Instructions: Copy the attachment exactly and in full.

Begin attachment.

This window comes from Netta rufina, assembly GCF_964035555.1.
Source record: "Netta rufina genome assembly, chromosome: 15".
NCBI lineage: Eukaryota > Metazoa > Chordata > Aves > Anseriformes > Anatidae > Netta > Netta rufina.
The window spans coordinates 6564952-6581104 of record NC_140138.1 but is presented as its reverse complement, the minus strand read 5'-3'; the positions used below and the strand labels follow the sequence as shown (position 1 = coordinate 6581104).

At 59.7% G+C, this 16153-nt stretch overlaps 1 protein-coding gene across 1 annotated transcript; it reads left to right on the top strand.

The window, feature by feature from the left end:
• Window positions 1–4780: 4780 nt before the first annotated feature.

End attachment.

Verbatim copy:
This window comes from Netta rufina, assembly GCF_964035555.1.
Source record: "Netta rufina genome assembly, chromosome: 15".
NCBI lineage: Eukaryota > Metazoa > Chordata > Aves > Anseriformes > Anatidae > Netta > Netta rufina.
The window spans coordinates 6564952-6581104 of record NC_140138.1 but is presented as its reverse complement, the minus strand read 5'-3'; the positions used below and the strand labels follow the sequence as shown (position 1 = coordinate 6581104).

At 59.7% G+C, this 16153-nt stretch overlaps 1 protein-coding gene across 1 annotated transcript; it reads left to right on the top strand.

The window, feature by feature from the left end:
• Window positions 1–4780: 4780 nt before the first annotated feature.